This winter’s elaborate display of thousands of icicles is coming to New Brighton’s Long Lake Regional Park.

Utah-based Ice Castles LLC is bringing back the handmade frozen experience it has showcased in other Minnesota cities over the years. Castle construction will begin this month in New Brighton and open in January, weather permitting.

“Minnesota is always predictably cold, and so we know that we can build it,” said CEO Ryan Davis from his home in Park City, Utah. “There’s honestly not very many places in the country that we can build an ice castle and have people actually come. Minnesotans just consistently come out and we see really good visit numbers every year with every location we’re at.”

Ramsey County Parks and Recreation officials will work with Ice Castles to draw tens of thousands of people from across the region to New Brighton for the Instagram-worthy outdoor attraction.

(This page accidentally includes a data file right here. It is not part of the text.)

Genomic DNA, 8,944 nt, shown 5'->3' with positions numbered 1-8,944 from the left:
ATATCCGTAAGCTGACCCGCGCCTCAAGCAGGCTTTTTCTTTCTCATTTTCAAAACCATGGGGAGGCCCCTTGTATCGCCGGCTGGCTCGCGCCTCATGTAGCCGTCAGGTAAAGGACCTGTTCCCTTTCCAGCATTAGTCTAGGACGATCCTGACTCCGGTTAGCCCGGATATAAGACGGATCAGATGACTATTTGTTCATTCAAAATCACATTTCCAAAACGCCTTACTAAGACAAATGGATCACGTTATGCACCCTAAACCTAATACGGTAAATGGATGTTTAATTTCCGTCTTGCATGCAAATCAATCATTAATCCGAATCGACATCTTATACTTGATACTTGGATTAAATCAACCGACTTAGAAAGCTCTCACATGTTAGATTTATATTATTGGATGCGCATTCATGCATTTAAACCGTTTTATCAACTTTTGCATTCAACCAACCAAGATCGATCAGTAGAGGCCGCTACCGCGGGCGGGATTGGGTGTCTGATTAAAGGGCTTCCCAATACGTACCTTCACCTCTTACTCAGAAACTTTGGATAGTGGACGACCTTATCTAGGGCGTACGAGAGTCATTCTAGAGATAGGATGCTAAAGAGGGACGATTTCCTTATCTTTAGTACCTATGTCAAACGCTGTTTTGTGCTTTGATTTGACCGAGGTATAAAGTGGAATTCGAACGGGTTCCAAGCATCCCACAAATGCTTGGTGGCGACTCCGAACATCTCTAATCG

Ice Castles first came to the state in 2012-13, at the Mall of America in Bloomington. Eden Prairie hosted the event in 2016, followed by Stillwater twice — in 2017 and 2018 — and most recently Excelsior, where extreme cold in late January forced the event to temporarily close.

Creating the castles involves growing 5,000 to 12,000 icicles daily. Artists sculpt the castles out of 20 million pounds of ice. Each castle is about 20 feet high.

Ice Castles was looking at three or four locations across the metro area this year after finding that the parking lot at the Excelsior site was too small, Davis said. The list was narrowed to Long Lake and Lake Elmo after company officials decided against Stillwater despite city approval of a contract last month. Davis said that there were concerns of potential St. Croix River flooding and that the site was too narrow, among other issues.

Ultimately the company decided to bring the winter wonderland — and its multi­million-dollar economic impact — to the north metro.

This year’s castles will have Long Lake as the backdrop, about 20 miles north of the Twin Cities. The frozen event will feature LED-lit sculptures twinkling to music, thrones, ice-carved tunnels, slides, mazes and fountains.

“It’s really more of a bucket-list type of draw,” Davis said. “It’s extremely beautiful, out of a totally natural material ... water.”